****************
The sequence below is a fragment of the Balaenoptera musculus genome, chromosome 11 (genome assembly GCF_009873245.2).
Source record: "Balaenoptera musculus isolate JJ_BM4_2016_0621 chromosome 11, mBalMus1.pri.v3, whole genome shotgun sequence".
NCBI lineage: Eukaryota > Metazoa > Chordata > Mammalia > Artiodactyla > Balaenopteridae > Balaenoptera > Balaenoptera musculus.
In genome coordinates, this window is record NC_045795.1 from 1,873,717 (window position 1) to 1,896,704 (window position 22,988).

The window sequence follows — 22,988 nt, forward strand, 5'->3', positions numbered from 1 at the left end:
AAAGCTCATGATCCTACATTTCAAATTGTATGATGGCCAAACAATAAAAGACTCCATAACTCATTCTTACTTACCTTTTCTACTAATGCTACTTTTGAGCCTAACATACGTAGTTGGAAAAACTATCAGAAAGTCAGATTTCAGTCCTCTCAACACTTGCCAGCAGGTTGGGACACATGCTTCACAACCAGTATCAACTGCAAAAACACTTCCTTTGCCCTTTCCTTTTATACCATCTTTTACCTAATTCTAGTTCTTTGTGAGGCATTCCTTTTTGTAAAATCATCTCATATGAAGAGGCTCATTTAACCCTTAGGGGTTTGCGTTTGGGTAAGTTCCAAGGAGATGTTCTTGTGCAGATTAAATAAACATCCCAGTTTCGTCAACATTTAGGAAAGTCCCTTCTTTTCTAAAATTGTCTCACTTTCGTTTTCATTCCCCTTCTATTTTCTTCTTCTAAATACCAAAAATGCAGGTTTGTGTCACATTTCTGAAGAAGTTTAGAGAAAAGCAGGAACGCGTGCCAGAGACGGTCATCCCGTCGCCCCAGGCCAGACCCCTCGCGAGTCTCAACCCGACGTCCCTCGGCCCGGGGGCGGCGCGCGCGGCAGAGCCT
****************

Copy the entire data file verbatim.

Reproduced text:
The sequence below is a fragment of the Balaenoptera musculus genome, chromosome 11 (genome assembly GCF_009873245.2).
Source record: "Balaenoptera musculus isolate JJ_BM4_2016_0621 chromosome 11, mBalMus1.pri.v3, whole genome shotgun sequence".
NCBI lineage: Eukaryota > Metazoa > Chordata > Mammalia > Artiodactyla > Balaenopteridae > Balaenoptera > Balaenoptera musculus.
In genome coordinates, this window is record NC_045795.1 from 1,873,717 (window position 1) to 1,896,704 (window position 22,988).

The window sequence follows — 22,988 nt, forward strand, 5'->3', positions numbered from 1 at the left end:
AAAGCTCATGATCCTACATTTCAAATTGTATGATGGCCAAACAATAAAAGACTCCATAACTCATTCTTACTTACCTTTTCTACTAATGCTACTTTTGAGCCTAACATACGTAGTTGGAAAAACTATCAGAAAGTCAGATTTCAGTCCTCTCAACACTTGCCAGCAGGTTGGGACACATGCTTCACAACCAGTATCAACTGCAAAAACACTTCCTTTGCCCTTTCCTTTTATACCATCTTTTACCTAATTCTAGTTCTTTGTGAGGCATTCCTTTTTGTAAAATCATCTCATATGAAGAGGCTCATTTAACCCTTAGGGGTTTGCGTTTGGGTAAGTTCCAAGGAGATGTTCTTGTGCAGATTAAATAAACATCCCAGTTTCGTCAACATTTAGGAAAGTCCCTTCTTTTCTAAAATTGTCTCACTTTCGTTTTCATTCCCCTTCTATTTTCTTCTTCTAAATACCAAAAATGCAGGTTTGTGTCACATTTCTGAAGAAGTTTAGAGAAAAGCAGGAACGCGTGCCAGAGACGGTCATCCCGTCGCCCCAGGCCAGACCCCTCGCGAGTCTCAACCCGACGTCCCTCGGCCCGGGGGCGGCGCGCGCGGCAGAGCCT